60.     As the Advocate General observes in point 48 of his Opinion, it is apparent from the three authentic versions of TRIPs, in which the wording of Article 50(6) is the same, that the interpolated words ‘upon request by the defendant’ follow or precede the phrase ‘shall ... be revoked or otherwise cease to have effect’. That formulation shows that a request by the defendant, which is necessary for the purposes of legal certainty, is required both in order for the provisional measures to be revoked and in order for them otherwise to cease to have effect.

61.     The answer to the second question must therefore be that Article 50(6) of TRIPs is to be interpreted as meaning that a request by the defendant is necessary in order for the provisional measures ordered by way of interim relief to lapse on the ground that no substantive action has been brought either within the period prescribed in the provisional measures or, where no period is prescribed, within 20 working days or 31 calendar days, whichever is the longer period.

The point at which time starts to run for the purposes of the time-limit referred to in Article 50(6) of TRIPs (third question)

62.     By its third question, the national court is asking, in essence, when the time-limit for bringing the substantive proceedings starts to run where it is not prescribed in the provisional measures ordered by the court hearing the interim application.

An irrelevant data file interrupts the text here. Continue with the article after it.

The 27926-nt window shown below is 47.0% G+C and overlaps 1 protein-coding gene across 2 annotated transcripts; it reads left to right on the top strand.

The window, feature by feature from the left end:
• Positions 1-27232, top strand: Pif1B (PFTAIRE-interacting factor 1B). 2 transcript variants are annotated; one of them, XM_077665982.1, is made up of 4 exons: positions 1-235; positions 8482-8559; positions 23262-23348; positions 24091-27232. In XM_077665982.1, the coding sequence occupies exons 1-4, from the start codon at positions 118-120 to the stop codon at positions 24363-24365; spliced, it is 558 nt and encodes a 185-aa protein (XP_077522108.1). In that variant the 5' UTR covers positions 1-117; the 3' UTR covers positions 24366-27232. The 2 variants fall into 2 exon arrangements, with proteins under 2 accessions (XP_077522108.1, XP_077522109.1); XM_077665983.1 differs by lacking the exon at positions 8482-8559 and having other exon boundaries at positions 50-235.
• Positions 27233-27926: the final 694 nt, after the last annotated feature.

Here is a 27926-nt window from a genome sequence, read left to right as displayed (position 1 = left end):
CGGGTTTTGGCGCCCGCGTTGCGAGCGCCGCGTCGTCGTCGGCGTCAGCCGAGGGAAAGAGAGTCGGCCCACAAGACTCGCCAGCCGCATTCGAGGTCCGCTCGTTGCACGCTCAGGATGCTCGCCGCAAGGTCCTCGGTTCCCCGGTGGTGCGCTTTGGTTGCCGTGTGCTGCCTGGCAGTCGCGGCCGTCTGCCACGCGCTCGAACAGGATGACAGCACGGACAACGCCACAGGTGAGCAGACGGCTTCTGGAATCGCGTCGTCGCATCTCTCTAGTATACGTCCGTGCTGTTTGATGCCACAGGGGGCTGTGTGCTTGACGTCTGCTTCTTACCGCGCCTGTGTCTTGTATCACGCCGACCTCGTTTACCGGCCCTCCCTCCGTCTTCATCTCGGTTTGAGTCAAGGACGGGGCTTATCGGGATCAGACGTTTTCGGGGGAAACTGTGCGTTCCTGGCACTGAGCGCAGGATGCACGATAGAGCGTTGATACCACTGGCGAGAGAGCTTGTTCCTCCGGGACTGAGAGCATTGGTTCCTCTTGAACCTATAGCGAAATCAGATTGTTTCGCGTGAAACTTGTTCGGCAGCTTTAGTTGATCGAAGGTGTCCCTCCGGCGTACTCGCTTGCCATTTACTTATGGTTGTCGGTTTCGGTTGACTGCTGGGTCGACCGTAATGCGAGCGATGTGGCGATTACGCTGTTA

63.     The national court suggests three possible points in time from which the period of 20 working days or 31 calendar days prescribed in Article 50(6) of TRIPs may start to run: (i) the day after that on which the court ordered the provisional measure in question, (ii) the day after that on which the decision ordering that measure was notified to the defendant or (iii) the day after that on which the decision ordering the provisional measure became definitive and no longer open to challenge.

64.     The point in time at which the substantive proceedings must be instituted is important in that, without prejudice to the provisions of Article 50(4) of TRIPs, the defendant's request for revocation of the provisional measures ordered by way of interim relief in accordance with Article 50(6) cannot be lodged before expiry of the period of 20 working days or 31 calendar days prescribed by the latter provision. Deferring the start of that period would prolong the life of application of the provisional measures adopted. Be that as it may, Article 50(6) of TRIPs does not specify the starting point of such period.

65.     It follows from the principles set out in paragraphs 31 to 34 above that, in the absence of any indication in this regard in TRIPs, it is for each contracting party to determine the point in time at which the period of 20 working days or 31 calendar days prescribed by Article 50(6) of TRIPs is to start, provided always that the period thus fixed is ‘reasonable’ having regard to the circumstances of each case and taking into account the balance to be struck between the competing rights and obligations of the intellectual property right holder and of the defendant.